Friday, March 21, 2008

What Clinton's Schedule REALLY Says

Everyone is talking about the schedule Hillary Clinton kept as first lady and whether that translates into certain level of expertise in policy issues, both foreign and domestic. Detractors argue that her various meetings and ceremonial activities were purely "fluff", while others point to speeches, meetings and other events that required a clear, calm and collected intelligence (as well as diplomacy and, in a couple cases, bullet proof vests). You can read some about these perspectives through coverage in the Washington Post.

What no one has really said about these schedules, however, is the apalling environment in which serious, complex and sometimes life-or-death decisions get made! Imagine a schedule where from 4:35 to 4:40pm you are presented with a gift, from 4:40 to 4:50pm you are told to give a speech thanking the giver and then from 4:50 to 6:00pm you're meeting with a Congressional committee about health care. Who can make rational decisions when they are hopping back and forth between audiences, issues and tasks?

Rarely do I see in an elected officials' schedule something along the lines of "2:00pm to 4:00pm: Thoughtful contemplation of the potential solutions to our nation's health care problems." Or, "3:00 to 4:30pm: learn something about the budget process before I go out and vote on it." This is not the fault of opinion leaders. Anyone who trys to disappear for a few short hours to undertake some research is often seen as lazy. In DC, as in other major cities, the rule is "go, go, go."

Sometimes, it's better to stop and smell the roses (or the tax code as it were). Less scurrying about and more thoughtful contemplation might make for more rational decisions.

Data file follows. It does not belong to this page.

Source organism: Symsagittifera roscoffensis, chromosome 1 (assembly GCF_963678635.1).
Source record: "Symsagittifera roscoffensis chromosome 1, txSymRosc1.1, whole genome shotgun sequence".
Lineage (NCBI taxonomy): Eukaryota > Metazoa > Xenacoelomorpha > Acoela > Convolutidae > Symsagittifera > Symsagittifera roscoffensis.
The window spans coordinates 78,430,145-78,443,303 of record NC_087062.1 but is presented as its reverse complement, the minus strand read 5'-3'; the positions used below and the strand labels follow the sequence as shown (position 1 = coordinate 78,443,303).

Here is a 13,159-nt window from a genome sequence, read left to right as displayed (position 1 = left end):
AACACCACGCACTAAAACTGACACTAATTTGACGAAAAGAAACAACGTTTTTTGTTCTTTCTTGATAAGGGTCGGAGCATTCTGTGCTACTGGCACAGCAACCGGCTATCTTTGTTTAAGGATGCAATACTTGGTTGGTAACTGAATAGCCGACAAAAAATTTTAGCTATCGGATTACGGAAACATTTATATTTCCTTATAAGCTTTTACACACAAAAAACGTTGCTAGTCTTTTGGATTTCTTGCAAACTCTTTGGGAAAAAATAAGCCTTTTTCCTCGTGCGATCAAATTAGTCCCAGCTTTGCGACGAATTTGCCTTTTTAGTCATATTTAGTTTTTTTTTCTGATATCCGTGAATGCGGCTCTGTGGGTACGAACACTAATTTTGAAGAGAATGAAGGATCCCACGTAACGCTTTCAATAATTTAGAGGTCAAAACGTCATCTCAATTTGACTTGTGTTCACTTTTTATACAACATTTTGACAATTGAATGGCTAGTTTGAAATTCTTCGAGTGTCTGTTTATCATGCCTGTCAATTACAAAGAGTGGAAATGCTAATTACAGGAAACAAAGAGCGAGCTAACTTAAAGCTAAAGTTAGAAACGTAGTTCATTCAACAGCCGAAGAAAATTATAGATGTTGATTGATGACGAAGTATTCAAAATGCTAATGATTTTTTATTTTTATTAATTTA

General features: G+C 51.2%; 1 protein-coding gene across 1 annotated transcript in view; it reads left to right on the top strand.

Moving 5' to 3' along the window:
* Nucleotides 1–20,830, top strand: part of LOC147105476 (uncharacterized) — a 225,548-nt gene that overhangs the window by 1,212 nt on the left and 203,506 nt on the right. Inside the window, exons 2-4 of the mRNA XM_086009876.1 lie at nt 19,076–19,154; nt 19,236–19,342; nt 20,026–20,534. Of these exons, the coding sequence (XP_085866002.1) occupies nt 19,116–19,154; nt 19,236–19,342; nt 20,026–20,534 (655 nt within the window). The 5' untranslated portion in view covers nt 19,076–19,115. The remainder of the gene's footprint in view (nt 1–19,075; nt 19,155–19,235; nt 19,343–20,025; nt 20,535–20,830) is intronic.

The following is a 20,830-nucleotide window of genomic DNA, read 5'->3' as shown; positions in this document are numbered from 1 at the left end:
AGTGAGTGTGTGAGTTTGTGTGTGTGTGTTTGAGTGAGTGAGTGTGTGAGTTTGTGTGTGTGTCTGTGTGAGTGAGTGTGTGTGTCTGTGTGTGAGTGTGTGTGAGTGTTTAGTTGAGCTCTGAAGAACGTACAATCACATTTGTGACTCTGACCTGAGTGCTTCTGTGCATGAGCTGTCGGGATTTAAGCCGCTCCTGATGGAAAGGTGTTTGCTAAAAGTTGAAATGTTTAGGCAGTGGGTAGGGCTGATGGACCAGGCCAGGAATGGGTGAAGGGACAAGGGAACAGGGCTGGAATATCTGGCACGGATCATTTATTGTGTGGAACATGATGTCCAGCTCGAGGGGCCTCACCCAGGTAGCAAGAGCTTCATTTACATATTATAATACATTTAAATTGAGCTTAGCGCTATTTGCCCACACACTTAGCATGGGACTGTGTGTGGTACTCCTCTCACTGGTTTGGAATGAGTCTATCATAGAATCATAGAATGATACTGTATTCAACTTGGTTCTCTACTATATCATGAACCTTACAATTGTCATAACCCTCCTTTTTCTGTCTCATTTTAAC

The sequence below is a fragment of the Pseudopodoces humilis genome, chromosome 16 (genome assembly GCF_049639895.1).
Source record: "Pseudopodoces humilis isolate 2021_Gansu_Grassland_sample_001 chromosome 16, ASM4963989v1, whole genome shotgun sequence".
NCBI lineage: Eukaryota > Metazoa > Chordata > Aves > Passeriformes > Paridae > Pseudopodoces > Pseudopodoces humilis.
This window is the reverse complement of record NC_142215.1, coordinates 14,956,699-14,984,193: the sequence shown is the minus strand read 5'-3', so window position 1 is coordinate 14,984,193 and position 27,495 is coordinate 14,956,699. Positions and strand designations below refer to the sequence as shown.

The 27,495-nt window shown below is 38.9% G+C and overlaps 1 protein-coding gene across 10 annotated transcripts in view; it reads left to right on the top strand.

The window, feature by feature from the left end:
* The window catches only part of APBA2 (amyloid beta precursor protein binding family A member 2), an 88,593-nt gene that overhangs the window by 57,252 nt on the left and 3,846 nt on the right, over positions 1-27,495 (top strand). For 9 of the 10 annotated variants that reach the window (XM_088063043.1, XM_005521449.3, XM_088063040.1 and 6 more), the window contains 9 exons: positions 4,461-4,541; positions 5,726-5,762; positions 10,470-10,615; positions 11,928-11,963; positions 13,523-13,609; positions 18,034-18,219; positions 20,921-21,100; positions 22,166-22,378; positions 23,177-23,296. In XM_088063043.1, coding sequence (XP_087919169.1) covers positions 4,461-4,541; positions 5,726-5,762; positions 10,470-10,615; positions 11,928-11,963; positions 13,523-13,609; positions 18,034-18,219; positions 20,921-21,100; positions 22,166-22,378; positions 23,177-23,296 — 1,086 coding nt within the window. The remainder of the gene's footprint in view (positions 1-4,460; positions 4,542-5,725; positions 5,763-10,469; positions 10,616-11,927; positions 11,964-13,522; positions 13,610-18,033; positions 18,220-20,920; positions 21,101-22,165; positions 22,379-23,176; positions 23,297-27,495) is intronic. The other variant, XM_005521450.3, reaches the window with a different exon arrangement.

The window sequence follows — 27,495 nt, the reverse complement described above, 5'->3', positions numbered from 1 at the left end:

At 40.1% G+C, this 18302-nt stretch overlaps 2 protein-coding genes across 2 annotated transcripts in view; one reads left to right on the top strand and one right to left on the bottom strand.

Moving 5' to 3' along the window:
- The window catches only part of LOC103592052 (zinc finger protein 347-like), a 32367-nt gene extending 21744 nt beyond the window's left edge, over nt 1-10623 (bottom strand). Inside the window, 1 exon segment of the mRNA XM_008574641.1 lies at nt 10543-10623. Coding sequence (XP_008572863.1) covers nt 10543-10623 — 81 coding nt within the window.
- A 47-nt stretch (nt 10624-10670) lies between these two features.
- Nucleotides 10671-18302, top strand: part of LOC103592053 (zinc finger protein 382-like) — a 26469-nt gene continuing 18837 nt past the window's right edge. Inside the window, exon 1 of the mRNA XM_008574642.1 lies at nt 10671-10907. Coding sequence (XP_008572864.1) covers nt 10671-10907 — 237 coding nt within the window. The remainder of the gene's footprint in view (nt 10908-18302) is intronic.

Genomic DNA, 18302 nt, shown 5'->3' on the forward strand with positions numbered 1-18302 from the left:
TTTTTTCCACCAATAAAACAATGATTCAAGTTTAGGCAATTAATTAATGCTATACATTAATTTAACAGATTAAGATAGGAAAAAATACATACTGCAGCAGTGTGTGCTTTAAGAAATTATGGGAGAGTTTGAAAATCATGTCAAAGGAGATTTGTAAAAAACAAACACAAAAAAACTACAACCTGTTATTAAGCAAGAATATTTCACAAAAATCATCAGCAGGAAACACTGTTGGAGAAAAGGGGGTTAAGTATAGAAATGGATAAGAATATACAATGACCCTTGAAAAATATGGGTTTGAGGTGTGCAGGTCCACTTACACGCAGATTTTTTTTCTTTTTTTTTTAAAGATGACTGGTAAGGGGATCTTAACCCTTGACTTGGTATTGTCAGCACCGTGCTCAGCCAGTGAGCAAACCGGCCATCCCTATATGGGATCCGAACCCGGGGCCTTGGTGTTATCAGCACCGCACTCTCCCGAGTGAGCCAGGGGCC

Just a though -- now I'm dashing off to sleep!

Thursday, March 13, 2008

March Madness on Capitol Hill

Well, I've had quite an exciting week. First of all, the team here at the Advocacy Associates empire organized hundreds of Congressional meetings for two different Washington, DC fly-ins, both of which occurred on March 11th. That wouldn't be notable in and of itself except that one of them took place at the Mayflower Hotel here in Washington, DC.

Yes, THAT Mayflower hotel - the very one where Governor Spitzer, ummm, "stayed" in February. So yours truly had the joy of being at the Mayflower the day the news broke. We were so swamped with phone calls and meeting changes during the day that I didn't even hear the news until I called my husband at 6:00pm to say, without understanding the humor at all, "well, I just finished my day at the Mayflower and now I'm going home."

Really. That's what I said. The silence on the other end of the line was deafening (although perhaps he was laughing so hard he couldn't speak).

More important though is the fact that March 11th was perhaps one of the busiest days I have ever witnessed on Capitol Hill. There were literally tens of thousands of advocates in town all seeking meetings with their elected officials. Unfortunately, many offices simply couldn't accommodate all the requests, and some advocates were turned away.

If you want to find some ways to avoid the March Madness and get your message heard, check out our latest tipsheet on the topic!